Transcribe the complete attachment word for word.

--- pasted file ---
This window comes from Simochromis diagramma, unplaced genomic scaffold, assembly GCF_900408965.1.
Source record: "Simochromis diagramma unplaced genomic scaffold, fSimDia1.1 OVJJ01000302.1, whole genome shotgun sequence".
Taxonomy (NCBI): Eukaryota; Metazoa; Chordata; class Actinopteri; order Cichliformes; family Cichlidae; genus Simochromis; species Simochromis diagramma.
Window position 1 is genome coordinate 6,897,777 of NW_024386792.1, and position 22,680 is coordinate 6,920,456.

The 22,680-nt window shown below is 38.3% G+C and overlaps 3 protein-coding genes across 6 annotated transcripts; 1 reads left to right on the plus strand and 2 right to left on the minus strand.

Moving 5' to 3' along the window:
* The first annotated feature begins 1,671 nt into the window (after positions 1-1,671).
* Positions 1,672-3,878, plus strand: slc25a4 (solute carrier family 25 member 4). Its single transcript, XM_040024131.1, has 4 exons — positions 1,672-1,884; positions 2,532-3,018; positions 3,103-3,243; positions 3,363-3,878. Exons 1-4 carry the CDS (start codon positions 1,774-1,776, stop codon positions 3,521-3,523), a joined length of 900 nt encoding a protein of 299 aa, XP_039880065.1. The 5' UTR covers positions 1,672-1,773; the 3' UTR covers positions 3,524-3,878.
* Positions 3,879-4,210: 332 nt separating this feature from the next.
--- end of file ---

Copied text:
This window comes from Simochromis diagramma, unplaced genomic scaffold, assembly GCF_900408965.1.
Source record: "Simochromis diagramma unplaced genomic scaffold, fSimDia1.1 OVJJ01000302.1, whole genome shotgun sequence".
Taxonomy (NCBI): Eukaryota; Metazoa; Chordata; class Actinopteri; order Cichliformes; family Cichlidae; genus Simochromis; species Simochromis diagramma.
Window position 1 is genome coordinate 6,897,777 of NW_024386792.1, and position 22,680 is coordinate 6,920,456.

The 22,680-nt window shown below is 38.3% G+C and overlaps 3 protein-coding genes across 6 annotated transcripts; 1 reads left to right on the plus strand and 2 right to left on the minus strand.

Moving 5' to 3' along the window:
* The first annotated feature begins 1,671 nt into the window (after positions 1-1,671).
* Positions 1,672-3,878, plus strand: slc25a4 (solute carrier family 25 member 4). Its single transcript, XM_040024131.1, has 4 exons — positions 1,672-1,884; positions 2,532-3,018; positions 3,103-3,243; positions 3,363-3,878. Exons 1-4 carry the CDS (start codon positions 1,774-1,776, stop codon positions 3,521-3,523), a joined length of 900 nt encoding a protein of 299 aa, XP_039880065.1. The 5' UTR covers positions 1,672-1,773; the 3' UTR covers positions 3,524-3,878.
* Positions 3,879-4,210: 332 nt separating this feature from the next.